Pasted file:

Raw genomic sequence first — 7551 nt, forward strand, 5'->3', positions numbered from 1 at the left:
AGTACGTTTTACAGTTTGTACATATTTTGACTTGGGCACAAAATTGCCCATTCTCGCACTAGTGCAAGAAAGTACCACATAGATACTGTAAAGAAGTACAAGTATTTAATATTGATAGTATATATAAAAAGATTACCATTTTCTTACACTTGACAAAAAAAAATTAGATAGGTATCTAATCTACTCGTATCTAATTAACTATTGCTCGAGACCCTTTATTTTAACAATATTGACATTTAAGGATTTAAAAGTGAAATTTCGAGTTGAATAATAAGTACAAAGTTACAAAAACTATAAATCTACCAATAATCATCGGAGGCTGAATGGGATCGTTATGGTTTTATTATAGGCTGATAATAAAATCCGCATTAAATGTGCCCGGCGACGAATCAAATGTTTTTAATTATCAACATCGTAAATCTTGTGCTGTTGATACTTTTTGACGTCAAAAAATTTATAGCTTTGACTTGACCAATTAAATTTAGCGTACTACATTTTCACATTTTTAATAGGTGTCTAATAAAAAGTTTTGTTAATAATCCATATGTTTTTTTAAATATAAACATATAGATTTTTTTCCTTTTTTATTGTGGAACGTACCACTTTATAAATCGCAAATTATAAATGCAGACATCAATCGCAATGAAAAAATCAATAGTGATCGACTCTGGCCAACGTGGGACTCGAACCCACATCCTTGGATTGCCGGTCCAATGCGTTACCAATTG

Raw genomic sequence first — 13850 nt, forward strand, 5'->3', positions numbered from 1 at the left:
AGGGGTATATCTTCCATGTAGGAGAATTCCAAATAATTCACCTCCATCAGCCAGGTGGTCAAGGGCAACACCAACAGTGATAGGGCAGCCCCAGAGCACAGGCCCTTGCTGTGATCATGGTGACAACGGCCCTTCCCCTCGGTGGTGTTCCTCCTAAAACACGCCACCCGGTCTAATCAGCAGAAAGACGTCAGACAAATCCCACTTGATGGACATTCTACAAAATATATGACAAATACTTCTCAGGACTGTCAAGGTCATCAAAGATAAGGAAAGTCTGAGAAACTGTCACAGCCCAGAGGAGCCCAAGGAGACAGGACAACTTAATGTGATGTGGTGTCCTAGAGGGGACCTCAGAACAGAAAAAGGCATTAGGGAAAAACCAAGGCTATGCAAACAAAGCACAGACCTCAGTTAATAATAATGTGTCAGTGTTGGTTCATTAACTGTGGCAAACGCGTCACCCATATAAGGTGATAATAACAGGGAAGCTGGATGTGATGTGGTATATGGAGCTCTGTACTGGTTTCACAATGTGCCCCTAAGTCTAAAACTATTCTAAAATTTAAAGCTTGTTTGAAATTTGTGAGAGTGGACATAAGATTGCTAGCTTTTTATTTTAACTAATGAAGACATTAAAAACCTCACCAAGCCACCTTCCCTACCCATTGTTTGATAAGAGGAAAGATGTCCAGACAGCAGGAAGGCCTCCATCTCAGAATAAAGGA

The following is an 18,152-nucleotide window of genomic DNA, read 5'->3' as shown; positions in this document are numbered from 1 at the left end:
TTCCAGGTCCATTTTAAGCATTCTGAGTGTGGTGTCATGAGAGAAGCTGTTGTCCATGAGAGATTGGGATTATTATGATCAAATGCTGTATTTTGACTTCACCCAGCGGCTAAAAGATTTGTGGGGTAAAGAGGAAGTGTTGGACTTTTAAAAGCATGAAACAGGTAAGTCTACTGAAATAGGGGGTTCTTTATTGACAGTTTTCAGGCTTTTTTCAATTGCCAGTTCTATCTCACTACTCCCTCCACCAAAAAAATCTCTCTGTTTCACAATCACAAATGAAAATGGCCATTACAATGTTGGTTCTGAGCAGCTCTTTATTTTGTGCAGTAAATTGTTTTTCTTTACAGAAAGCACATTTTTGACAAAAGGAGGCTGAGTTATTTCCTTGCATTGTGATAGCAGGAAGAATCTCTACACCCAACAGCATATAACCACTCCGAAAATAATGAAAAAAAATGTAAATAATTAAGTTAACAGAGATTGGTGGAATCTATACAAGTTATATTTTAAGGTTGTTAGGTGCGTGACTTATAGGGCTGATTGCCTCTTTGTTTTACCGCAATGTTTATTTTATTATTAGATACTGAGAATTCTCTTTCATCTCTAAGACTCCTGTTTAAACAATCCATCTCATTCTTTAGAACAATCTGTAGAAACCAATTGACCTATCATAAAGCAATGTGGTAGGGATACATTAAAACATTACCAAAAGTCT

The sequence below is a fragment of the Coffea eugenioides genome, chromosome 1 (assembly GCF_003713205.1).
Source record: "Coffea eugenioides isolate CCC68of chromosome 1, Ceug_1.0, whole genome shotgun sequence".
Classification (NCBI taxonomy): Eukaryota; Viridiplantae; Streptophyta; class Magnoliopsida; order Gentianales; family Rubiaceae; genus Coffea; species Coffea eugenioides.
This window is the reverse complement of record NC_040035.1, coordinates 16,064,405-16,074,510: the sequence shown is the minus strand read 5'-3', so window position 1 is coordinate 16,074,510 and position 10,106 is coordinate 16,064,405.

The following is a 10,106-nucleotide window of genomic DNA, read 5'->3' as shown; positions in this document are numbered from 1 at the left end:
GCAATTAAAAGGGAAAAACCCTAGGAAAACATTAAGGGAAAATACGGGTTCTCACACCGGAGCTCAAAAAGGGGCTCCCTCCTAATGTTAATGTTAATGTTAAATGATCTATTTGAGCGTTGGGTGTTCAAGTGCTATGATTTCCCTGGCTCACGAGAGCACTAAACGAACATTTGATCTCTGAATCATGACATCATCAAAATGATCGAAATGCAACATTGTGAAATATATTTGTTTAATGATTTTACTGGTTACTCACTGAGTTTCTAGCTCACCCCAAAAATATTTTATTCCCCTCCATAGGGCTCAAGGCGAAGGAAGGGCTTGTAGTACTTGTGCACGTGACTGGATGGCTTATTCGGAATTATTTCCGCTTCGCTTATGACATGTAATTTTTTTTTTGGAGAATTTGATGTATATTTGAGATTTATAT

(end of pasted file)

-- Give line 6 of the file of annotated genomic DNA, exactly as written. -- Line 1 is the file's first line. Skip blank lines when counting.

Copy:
TTCCAGGTCCATTTTAAGCATTCTGAGTGTGGTGTCATGAGAGAAGCTGTTGTCCATGAGAGATTGGGATTATTATGATCAAATGCTGTATTTTGACTTCACCCAGCGGCTAAAAGATTTGTGGGGTAAAGAGGAAGTGTTGGACTTTTAAAAGCATGAAACAGGTAAGTCTACTGAAATAGGGGGTTCTTTATTGACAGTTTTCAGGCTTTTTTCAATTGCCAGTTCTATCTCACTACTCCCTCCACCAAAAAAATCTCTCTGTTTCACAATCACAAATGAAAATGGCCATTACAATGTTGGTTCTGAGCAGCTCTTTATTTTGTGCAGTAAATTGTTTTTCTTTACAGAAAGCACATTTTTGACAAAAGGAGGCTGAGTTATTTCCTTGCATTGTGATAGCAGGAAGAATCTCTACACCCAACAGCATATAACCACTCCGAAAATAATGAAAAAAAATGTAAATAATTAAGTTAACAGAGATTGGTGGAATCTATACAAGTTATATTTTAAGGTTGTTAGGTGCGTGACTTATAGGGCTGATTGCCTCTTTGTTTTACCGCAATGTTTATTTTATTATTAGATACTGAGAATTCTCTTTCATCTCTAAGACTCCTGTTTAAACAATCCATCTCATTCTTTAGAACAATCTGTAGAAACCAATTGACCTATCATAAAGCAATGTGGTAGGGATACATTAAAACATTACCAAAAGTCT